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Rich Novy and Dennis Corsini dig up a potato plant. Link to photo information
Rich Novy (left) and Dennis Corsini (now retired) dig up and examine Alturas potato plants and tubers. Click the image for more information about it.

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Spud Soars to Top Five in Idaho

By Marcia Wood
January 18, 2007

Delicious and versatile, Alturas potatoes are also highly popular with knowledgeable growers. This tuber, from Agricultural Research Service scientists and their university colleagues, rates as the fifth most commonly planted potato in Idaho—the state that produces more potatoes than any other.

Alturas is suitable for processing not only into frozen potato products--or dehydrated foods such as instant potato flakes--but also for fresh-pack sale in supermarkets. That's according to Richard G. Novy of the agency's Small Grains and Potato Germplasm Research Unit in Aberdeen, Idaho, about 200 miles southeast of Boise. Novy is a co-developer of the top-ranked tuber, along with Joseph J. Pavek and Dennis L. Corsini, formerly with the agency at Aberdeen and now retired; plant geneticist Charles R. Brown with ARS at Prosser, Wash.; and university co-investigators in that state, as well as in Idaho and Oregon.

After more than a decade of evaluations—including taste tests, trials in research fields, and experiments at potato-processing plants—the scientists decided to offer Alturas potato to growers in 2002.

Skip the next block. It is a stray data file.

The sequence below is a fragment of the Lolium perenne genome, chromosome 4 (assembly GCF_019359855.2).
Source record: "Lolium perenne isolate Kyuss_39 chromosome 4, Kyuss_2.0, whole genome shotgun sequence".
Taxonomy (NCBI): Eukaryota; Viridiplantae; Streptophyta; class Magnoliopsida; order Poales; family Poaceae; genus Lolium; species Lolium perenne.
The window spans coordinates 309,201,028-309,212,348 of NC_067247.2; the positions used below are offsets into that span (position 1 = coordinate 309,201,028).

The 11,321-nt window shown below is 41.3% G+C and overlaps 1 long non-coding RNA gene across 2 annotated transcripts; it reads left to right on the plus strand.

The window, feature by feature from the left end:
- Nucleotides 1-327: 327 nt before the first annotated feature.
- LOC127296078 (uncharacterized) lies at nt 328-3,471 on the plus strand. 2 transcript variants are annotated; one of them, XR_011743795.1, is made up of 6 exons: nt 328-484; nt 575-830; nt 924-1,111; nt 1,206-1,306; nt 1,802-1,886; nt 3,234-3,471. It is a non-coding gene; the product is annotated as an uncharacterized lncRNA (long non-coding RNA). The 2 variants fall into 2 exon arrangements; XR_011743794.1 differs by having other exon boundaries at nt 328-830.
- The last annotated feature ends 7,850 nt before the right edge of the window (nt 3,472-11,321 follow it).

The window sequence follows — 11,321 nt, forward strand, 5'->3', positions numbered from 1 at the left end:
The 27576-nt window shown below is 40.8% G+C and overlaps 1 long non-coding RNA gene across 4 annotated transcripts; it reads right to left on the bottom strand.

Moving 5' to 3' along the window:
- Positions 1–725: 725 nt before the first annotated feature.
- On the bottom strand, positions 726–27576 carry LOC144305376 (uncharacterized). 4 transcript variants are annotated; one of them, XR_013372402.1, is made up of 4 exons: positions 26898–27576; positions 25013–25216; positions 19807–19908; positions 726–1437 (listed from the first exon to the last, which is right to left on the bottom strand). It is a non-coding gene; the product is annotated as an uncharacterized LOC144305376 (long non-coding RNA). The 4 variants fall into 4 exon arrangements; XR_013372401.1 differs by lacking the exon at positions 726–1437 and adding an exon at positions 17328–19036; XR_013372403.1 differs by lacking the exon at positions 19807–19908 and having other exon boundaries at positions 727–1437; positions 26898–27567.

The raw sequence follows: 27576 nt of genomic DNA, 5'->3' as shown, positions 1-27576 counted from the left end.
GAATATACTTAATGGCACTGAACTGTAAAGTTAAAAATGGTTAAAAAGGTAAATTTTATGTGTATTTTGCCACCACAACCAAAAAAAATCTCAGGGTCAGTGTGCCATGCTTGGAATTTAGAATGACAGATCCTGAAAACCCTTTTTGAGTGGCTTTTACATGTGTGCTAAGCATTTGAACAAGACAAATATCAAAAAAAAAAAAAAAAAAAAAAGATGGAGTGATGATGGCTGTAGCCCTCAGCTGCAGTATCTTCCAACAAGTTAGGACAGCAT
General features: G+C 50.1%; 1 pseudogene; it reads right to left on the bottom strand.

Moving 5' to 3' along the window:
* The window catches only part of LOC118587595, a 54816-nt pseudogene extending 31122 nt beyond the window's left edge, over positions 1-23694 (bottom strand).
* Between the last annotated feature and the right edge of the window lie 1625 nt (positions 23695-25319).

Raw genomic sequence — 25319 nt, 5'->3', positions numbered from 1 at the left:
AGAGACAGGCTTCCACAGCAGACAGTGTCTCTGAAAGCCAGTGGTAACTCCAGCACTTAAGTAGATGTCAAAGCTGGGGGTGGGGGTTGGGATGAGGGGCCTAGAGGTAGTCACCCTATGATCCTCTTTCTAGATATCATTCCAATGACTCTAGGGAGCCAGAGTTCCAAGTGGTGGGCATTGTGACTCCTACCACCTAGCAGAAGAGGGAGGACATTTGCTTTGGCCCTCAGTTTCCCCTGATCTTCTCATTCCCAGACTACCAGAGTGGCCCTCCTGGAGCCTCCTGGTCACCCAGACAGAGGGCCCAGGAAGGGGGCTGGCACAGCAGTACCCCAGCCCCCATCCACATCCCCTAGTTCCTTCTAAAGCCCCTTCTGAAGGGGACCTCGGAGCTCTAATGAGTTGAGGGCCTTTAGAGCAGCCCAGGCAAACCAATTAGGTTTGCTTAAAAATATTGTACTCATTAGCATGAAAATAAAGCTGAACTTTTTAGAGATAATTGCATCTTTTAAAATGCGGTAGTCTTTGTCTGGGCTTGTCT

Their decision came after the tuber had, for example, met the exacting standards of taste-test panelists and had, in the outdoor trials, yielded more potatoes than the classic Russet Burbank—the "American Idol" of the potato world, against which all promising experimental potatoes are compared.

Alturas has a light netting or russeting, which distinguishes russets from other potato types, on its light-tan skin, with white flesh inside.

Researchers named Alturas for a prehistoric lake that once covered much of south-central Idaho.

The tuber is one in a series of top-quality potatoes developed through the collaborative research of ARS scientists in Idaho and Washington, and their university colleagues in those states and in Oregon. The tubers help growers satisfy America's appetite for potatoes, the nation's favorite vegetable.

Potatoes provide fiber, vitamin C, potassium and other important nutrients.

ARS is the U.S. Department of Agriculture's chief scientific research agency.